Editorial Archives - Novell Design Build
- By novelladmin
Creating meaningful space through thoughtful design gets us excited.
As humans, we are complex organisms with creature needs, habits, cultural behaviours, and social requirements.
Our homes are personally reflective of these complexities. Whether intentional or not, they are an extension of ourselves, becoming intricately intertwined with our daily experiences.
Our home physiologically influences our behaviour, emotions, and overall mental health. The question then becomes: How does one insert intention and meaning into that equation?
As designers, we plan a home around universal needs such as gathering, and relaxing. We employ our technical expertise in building science, vet our work through constructability reviews, and we follow laws of good proportion, balance and rhythm through our aesthetic approach. We continually learn and look for better ways to build and better ways to create.
But that isn’t enough. We feel that in order to design well, we must go further and find out how to make space matter and how to make it matter to you. Creating meaningful space that is intended for your desired experiences is what gets us excited. We became designers out of an interest in the psychology of space.
Any one of a thousand variables in a space can affect one’s psychology. The volume, light, material, smells, views, connections, and number of steps between experiences all shape whether a space will decompress you, excite you, relax you, facilitate gathering, facilitate retreat, or facilitate memories.
An event is a continual set of exchanges between you and your surroundings. The rooms and buildings we occupy shape us as much as we shape them.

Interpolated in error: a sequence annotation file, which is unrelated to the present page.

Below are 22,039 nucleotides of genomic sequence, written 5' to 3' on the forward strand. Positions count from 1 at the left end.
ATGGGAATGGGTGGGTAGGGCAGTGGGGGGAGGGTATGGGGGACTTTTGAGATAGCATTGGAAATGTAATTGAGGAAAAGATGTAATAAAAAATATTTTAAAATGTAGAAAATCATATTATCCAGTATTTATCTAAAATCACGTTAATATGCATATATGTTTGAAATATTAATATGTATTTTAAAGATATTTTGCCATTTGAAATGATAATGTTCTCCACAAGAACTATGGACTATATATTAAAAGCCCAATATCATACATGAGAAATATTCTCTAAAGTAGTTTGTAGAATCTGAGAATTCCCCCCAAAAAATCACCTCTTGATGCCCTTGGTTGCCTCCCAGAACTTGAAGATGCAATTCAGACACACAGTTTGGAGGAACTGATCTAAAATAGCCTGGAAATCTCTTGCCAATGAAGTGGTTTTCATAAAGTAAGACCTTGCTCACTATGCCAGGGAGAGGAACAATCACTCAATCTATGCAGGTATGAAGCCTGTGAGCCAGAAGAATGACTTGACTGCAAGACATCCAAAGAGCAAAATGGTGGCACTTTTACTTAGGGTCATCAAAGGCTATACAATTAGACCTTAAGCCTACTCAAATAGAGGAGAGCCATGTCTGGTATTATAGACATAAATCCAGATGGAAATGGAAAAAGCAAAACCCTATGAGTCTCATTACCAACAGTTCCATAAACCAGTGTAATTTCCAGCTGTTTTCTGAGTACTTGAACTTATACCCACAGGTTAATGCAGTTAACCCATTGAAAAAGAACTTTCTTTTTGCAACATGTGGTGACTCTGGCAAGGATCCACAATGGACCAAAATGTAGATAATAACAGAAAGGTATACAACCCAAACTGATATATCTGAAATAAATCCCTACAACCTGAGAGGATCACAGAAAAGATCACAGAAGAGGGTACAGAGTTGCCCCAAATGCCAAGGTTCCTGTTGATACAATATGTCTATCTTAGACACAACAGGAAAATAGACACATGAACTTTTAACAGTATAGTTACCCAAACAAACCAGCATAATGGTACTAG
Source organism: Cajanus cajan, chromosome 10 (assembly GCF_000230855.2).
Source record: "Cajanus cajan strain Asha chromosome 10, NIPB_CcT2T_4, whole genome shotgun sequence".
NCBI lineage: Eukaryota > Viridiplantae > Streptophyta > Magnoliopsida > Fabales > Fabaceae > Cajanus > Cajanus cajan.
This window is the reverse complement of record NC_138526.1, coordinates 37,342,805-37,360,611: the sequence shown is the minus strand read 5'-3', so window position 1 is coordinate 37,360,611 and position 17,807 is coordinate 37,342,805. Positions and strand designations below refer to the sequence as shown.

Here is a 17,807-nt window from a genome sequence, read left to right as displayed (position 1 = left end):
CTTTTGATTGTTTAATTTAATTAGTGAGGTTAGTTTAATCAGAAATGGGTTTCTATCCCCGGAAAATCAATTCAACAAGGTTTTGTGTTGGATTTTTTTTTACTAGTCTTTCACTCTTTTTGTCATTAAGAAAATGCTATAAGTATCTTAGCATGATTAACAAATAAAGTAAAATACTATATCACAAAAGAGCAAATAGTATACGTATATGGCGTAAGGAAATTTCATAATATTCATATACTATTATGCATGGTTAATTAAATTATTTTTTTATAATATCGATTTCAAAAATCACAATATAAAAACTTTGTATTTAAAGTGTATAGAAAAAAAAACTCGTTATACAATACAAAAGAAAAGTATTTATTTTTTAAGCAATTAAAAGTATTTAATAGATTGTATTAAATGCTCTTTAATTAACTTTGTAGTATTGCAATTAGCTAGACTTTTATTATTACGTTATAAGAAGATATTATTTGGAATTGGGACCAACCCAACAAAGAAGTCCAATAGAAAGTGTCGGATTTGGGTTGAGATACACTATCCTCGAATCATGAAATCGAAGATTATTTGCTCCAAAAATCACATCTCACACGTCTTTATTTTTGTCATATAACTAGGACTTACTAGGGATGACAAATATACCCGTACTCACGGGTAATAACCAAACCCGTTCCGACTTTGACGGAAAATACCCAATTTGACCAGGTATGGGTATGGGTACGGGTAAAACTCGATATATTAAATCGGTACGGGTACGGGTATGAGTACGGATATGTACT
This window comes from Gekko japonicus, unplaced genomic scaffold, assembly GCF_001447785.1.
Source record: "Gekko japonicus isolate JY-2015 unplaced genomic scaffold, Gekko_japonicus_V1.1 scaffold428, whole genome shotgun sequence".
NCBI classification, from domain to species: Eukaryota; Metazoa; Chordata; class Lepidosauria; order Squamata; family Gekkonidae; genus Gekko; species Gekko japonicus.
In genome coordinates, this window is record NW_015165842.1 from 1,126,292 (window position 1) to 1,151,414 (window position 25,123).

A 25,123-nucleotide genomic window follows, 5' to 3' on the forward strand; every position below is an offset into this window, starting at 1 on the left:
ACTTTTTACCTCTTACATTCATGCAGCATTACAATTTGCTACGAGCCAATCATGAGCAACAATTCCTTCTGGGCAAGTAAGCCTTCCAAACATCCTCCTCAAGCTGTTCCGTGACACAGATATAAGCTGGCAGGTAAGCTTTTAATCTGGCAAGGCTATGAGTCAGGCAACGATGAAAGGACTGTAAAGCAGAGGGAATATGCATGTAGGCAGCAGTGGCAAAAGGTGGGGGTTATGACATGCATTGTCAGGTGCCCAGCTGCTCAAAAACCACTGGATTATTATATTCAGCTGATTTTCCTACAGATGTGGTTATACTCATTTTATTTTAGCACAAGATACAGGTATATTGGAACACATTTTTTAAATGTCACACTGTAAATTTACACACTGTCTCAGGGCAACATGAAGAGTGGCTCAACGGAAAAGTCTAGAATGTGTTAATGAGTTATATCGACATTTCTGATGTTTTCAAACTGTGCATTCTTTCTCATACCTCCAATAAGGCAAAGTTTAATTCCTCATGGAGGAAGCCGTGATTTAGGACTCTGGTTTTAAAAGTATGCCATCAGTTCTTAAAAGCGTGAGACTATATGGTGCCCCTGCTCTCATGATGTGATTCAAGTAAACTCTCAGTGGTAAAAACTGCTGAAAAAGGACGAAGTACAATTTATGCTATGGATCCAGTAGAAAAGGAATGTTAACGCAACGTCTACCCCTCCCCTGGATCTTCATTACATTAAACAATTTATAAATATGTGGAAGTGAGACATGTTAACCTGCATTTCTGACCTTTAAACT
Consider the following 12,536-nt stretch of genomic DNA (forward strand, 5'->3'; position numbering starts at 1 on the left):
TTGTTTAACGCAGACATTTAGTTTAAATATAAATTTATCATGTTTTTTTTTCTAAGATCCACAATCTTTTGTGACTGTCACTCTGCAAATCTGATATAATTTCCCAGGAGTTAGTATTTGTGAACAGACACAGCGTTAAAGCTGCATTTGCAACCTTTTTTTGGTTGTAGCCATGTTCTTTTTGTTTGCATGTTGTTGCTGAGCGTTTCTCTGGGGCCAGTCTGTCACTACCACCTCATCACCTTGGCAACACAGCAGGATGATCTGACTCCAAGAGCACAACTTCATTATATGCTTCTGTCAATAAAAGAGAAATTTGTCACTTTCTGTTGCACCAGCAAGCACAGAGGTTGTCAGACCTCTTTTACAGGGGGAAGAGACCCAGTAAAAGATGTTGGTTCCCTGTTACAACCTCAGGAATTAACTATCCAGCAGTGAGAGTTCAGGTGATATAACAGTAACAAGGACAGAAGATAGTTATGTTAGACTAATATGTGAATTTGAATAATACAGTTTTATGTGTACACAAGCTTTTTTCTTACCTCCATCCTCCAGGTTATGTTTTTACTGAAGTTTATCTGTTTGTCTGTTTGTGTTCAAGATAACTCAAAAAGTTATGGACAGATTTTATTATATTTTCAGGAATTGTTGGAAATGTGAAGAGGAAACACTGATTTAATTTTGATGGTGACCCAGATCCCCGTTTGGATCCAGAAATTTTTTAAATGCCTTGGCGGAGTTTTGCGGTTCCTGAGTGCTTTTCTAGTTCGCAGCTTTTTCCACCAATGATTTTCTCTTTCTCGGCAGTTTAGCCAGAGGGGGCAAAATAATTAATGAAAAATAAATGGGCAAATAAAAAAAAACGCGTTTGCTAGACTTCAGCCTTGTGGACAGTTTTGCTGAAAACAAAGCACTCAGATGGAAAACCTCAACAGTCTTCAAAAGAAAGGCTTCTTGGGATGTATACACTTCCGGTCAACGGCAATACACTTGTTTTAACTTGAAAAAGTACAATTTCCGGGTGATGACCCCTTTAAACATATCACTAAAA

It is incredibly rewarding to combine thoughtful and responsive attention to human needs while creatively shaping space for optimal living experiences that are important to you.
So what’s important to you?
- By Tudor
We’re already into a new school year and with back-to-school on the brain, we’re taking a quick look at a design trend that’s become wildly popular with one of society’s most important institutions. Thoughtful minimalism with surprises of bold colour characterize a recent wave of school design coming out of countries like Thailand, France and Germany.
Colour blocking has fluctuated in popularity over the years. Recently we’ve seen its influence in many areas of design including fashion, graphics, interior design and architecture with a fresh whimsy. We often think of these professions as being very segregated, when in reality, they’re interconnected by trends and disciplines at work in the design world at large.